In short, no I'm not a whackjob and I understand why people are reacting emotionally to the idea that 12-year-olds could consent to sterilization surgery. It is true that they might not understand the import of what they're doing and the effect it will have on them for the rest of their lives - some of them absolutely could. Well, this example is a little poor, I doubt any of them wouldn't understand what this means.
Go ask a 13-year-old if s/he wants to be sterilized. Find me just one that agrees to it. "Man, I haven't even had sex yet, what's the freakin' point in doing this to myself?" Oh, also, don't do this if you don't want to spend the night in jail.
The problem is that people aren't understanding why this bill was brought into play, what the 'reverse' of the controversy is, and why it's so important that we at least consider the possibility of youths being able to have input in their psychiatric treatment.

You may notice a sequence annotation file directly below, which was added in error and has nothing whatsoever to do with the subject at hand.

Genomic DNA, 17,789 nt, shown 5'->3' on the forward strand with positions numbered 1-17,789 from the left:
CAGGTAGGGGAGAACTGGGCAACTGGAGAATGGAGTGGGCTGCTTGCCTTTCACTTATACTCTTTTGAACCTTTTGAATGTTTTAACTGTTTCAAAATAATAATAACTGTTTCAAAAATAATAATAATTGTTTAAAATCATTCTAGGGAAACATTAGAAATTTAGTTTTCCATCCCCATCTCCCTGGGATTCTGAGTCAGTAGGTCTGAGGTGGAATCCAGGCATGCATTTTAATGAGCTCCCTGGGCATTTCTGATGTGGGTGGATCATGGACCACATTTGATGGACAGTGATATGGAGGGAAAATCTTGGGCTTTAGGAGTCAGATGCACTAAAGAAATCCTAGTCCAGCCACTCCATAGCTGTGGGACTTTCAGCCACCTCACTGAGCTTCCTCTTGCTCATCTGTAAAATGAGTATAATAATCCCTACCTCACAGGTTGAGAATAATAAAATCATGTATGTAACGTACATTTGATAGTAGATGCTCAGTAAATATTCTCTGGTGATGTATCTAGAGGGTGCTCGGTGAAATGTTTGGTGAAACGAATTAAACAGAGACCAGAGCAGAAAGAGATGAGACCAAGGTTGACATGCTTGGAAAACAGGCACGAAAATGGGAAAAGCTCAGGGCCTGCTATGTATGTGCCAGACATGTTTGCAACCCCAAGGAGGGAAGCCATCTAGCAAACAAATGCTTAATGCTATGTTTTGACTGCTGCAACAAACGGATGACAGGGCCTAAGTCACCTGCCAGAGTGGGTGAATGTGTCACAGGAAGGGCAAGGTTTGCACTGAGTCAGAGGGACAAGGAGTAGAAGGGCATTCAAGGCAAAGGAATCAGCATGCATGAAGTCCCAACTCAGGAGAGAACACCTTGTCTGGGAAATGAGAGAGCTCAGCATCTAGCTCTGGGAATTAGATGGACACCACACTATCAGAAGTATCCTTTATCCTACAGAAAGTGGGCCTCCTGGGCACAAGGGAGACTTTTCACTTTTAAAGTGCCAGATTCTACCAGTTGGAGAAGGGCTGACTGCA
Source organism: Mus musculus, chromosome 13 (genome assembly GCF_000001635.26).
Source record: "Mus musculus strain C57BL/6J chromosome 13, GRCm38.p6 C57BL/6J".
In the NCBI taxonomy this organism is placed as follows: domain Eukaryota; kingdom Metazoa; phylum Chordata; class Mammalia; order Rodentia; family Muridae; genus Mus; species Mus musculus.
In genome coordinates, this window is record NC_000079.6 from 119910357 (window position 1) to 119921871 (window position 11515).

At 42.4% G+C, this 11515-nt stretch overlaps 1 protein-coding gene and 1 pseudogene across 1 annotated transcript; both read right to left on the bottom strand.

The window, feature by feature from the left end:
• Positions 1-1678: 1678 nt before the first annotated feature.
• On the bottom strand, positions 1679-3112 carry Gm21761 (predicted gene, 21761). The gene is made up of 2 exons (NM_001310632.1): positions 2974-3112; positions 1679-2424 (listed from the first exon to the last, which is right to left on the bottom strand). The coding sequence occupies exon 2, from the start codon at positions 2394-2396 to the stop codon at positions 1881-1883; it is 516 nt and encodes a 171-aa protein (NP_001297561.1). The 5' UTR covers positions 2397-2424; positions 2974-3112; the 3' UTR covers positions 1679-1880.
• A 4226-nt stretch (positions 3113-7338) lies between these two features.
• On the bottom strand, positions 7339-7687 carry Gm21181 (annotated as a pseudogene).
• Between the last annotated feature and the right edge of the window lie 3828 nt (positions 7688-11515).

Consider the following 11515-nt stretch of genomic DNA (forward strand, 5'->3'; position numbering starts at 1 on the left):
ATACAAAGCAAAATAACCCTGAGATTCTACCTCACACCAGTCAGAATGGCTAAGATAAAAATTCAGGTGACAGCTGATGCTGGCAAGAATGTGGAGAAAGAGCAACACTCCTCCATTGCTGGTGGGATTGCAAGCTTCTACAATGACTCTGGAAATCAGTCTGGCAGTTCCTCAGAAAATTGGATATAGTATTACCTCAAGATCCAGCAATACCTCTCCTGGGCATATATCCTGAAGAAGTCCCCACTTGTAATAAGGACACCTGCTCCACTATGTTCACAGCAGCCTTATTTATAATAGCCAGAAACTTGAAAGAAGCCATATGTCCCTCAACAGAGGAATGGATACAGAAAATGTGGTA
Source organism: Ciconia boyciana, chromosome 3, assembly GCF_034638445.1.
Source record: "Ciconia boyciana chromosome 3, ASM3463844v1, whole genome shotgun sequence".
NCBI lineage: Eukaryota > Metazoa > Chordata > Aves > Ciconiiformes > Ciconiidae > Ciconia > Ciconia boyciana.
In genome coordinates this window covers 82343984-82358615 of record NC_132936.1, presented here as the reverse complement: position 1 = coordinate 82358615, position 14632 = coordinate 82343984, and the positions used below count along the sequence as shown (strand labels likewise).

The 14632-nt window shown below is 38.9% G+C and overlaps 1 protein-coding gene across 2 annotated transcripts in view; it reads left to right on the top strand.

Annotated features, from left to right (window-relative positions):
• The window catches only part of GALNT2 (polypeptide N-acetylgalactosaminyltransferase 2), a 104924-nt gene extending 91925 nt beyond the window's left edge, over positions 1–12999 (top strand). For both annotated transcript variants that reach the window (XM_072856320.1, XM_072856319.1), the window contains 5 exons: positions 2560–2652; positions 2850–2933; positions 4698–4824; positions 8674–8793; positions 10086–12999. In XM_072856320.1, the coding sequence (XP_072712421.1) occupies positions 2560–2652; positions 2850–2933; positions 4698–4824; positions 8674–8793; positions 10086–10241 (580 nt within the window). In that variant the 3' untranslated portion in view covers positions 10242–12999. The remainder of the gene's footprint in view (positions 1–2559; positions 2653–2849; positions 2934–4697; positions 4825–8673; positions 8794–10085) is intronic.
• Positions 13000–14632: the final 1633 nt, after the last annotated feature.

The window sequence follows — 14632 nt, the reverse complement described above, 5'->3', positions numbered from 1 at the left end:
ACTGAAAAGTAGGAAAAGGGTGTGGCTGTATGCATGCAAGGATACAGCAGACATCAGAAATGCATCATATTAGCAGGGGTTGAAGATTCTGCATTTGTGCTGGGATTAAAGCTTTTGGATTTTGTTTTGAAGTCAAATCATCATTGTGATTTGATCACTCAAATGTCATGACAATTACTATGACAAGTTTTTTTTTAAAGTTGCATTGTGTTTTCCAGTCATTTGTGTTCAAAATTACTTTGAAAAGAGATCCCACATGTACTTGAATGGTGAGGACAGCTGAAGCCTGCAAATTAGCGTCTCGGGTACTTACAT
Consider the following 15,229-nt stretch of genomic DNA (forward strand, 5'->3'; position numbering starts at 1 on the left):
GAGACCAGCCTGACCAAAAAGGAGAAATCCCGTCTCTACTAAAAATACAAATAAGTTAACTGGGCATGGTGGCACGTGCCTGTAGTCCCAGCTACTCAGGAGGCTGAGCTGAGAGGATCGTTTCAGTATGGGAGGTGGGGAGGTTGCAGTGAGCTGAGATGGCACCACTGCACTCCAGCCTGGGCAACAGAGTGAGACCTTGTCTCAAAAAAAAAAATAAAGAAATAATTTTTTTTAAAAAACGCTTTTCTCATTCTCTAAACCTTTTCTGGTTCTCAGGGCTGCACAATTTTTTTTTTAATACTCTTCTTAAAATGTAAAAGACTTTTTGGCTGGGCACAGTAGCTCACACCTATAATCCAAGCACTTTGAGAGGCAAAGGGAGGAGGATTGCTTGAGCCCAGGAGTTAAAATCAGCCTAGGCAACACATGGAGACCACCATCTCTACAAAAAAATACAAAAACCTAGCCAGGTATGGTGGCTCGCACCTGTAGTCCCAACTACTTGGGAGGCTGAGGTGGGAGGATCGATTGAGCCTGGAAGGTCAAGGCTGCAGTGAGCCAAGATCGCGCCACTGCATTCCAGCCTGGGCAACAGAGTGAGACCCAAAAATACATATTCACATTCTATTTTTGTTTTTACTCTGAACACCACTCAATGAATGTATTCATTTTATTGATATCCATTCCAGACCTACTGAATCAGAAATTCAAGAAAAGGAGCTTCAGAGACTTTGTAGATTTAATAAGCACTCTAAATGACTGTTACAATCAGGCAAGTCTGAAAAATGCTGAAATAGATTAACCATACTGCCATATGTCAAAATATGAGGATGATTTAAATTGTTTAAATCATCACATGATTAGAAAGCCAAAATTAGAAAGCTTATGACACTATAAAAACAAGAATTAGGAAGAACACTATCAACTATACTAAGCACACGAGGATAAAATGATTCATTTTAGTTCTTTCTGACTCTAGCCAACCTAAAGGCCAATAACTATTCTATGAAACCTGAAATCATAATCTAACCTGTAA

Firstly, let's play the reverse card. Why is this bill being considered? A teenager is dragged by their ear into a clinic. Their parents insist she has problems, and want treatment carried out. Under the current laws, the "child" isn't given much input at all in the matter. The psychiatrist and the parents are the only ones who decide, and frankly, their decision, their absolute power, is going to be affected by things like religion, greed, politics and in some cases a flat out disregard for the dignity of the child (not all parents are nice, and many of them would like their "unruly child" to be controllable and "respectful" - see the abuse of the ADD/ADHD diagnosis over the past decades).